Kayaking is a great sport for fitness enthusiasts who love being outdoors and who enjoy water sports. Kayaking is environmentally friendly too. Whether practiced on still water or white water, the equipment needed is relatively minimal — helmet, kayak (whether purchased or rented), life jacket and a paddle. Of course, you’re not going anywhere without a paddle. The type of paddle you choose will affect speed and maneuverability, so there are several factors you should consider before selecting one to buy.
Let’s take a look at the best one’s on the market today:
The Whisper II paddle is a reasonably priced paddle that appeals to beginners. It has a two-piece, easy-to-assemble aluminum shaft and the option to feather the blades on the left and right side according to preference.
Werner Paddles has been making its products since the 1940s and prides itself on “ultimate paddle performance.” The company makes lots of paddles at all kayaking capability levels and price points including its Baja fiberglass two-piece paddle.
This model is good for the budget-conscious and is suitable for kayakers of all skill levels. Fiberglass blades are built to last and its straight shaft has options for hand placement. A notable feature is a one-button adjustment system that changes the angle on the left or right side up to 45 degrees and allows kayakers to paddle unfeathered or feathered.
The Escape E paddle is also reasonably priced and versatile. The blades are composed of nylon that are reinforced with fiberglass, a composition that encourages a nice slice through the water, and an aluminum shaft.
One of the best features is that it also comes in two pieces so it can be disassembled for travel and easily stored. The Cannon Escape E can also be customized so it can be offset with three different angle settings (making the blades feathered) or used as an unfeathered paddle. It comes in lengths ranging from 220 cm to 240 cm and weighs just 39 ounces.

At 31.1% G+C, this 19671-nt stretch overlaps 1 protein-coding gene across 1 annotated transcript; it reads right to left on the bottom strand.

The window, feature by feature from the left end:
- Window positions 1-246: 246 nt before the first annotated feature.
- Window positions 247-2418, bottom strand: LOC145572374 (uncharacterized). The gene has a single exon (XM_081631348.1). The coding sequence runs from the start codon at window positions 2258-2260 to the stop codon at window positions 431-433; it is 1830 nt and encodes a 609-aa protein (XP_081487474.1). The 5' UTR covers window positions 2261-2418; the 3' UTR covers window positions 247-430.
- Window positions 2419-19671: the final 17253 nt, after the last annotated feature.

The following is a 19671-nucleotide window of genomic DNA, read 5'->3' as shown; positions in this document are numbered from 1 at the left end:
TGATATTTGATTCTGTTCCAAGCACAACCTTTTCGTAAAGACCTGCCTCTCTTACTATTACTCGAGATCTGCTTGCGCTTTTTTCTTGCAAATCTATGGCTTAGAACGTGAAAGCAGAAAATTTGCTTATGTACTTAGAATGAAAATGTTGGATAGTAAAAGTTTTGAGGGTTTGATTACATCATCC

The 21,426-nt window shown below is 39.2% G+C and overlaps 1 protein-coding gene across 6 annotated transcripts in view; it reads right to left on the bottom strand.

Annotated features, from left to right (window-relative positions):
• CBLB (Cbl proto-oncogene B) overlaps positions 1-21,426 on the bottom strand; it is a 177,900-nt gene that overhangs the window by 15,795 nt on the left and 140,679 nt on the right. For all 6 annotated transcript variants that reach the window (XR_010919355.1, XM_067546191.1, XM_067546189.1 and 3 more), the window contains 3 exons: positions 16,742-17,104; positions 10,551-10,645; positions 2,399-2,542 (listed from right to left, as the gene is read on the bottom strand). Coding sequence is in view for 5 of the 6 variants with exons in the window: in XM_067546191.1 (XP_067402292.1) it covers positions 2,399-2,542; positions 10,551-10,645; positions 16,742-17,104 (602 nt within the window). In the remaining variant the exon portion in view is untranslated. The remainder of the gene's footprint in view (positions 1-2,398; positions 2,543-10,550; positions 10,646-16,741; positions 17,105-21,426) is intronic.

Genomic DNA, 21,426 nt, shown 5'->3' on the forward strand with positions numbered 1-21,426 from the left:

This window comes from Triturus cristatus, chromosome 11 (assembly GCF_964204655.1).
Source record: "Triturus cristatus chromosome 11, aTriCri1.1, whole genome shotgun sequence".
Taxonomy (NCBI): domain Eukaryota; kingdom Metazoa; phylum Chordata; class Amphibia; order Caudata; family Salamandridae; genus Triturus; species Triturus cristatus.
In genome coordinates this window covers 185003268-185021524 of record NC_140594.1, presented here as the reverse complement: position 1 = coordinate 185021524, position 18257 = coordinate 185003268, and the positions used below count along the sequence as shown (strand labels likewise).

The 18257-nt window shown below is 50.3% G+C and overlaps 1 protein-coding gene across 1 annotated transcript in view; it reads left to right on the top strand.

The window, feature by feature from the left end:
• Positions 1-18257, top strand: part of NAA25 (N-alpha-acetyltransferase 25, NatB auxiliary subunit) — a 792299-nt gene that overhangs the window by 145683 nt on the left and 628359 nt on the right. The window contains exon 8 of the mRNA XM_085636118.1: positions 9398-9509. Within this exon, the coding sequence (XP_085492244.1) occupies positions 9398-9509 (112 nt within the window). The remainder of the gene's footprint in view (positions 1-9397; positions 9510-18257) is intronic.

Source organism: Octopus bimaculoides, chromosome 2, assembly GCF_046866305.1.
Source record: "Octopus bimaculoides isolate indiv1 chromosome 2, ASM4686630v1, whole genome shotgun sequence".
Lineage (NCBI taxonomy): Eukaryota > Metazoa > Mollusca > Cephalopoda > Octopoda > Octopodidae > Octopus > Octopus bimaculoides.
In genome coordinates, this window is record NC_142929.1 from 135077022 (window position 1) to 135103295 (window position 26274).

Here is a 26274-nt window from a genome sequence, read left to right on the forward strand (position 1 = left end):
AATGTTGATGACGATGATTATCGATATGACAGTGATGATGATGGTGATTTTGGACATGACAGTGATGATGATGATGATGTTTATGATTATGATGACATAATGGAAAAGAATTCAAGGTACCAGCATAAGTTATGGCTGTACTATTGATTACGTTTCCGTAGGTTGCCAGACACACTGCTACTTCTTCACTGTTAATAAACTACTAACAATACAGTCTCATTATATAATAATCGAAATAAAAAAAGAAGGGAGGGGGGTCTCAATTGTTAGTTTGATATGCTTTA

The Skagit FG paddle, also from Werner, is mid-priced and appropriate for recreational kayaking. The blades are composed of fiberglass reinforced nylon for low-angle strokes. The carbon-blend shaft comes apart in two pieces for easy storage and has the company’s Smart View Adjustable Ferrule System that is designed to customize blade feathering.
The shaft is also available as a one-piece system for those who prefer this more traditional type of paddle. The Skagit FG paddle comes in lengths ranging from 205 cm to 260 cm.
Also reasonably priced and suitable for casual kayakers is the Magic Plus paddle. The blades on this paddle are made of fiberglass-filled polypropylene and come in bright colors that pop on the water so the kayaker can be easily spotted.
The paddle shaft is composed of fiberglass, which provides some flexibility and sturdiness to accommodate kayakers with either a slow or swift stroke. The Carlisle Magic Plus paddle ranges in length from 220 cm to 240 cm. Its fiberglass construction makes it a lightweight paddle for kayaking.
Another paddle at a lower price point is the Tybee hooked fiberglass paddle that is designed for kayak fishing. It doesn’t take up too much space from fishing gear because it can be disassembled into two pieces.
It has a high-angle blade that provides superior maneuverability that’s good for moving through waters with rocky bottoms. In addition, it is lightweight, the better to carry home your fishing trophies.
Aquabound has been making kayak paddles in the United States since 1991. Its Sting Ray paddle has fiberglass blades and a carbon shaft, making for a paddle that’s very light. This composition also makes it a bit more expensive.
The shaft comes in two pieces. Assemblage is quick and the pieces are secured with the company’s Posi-lok system which promises that the pieces stay put. It is a light and strong choice for lakes.
At the higher-end price range is Werner’s Powerhouse Whitewater paddle. It comes with a one-piece shaft in natural bent or straight shaft models. The carbon blades on this paddle are made for power strokes and constructed of fiberglass.
If all this makes selecting a kayak paddle seem too complicated, don’t worry! You can find online charts that provide guidance for selecting the correct length of paddle based on your height and size of your kayak. On average, most recreational paddlers will do fine with a 220 cm paddle.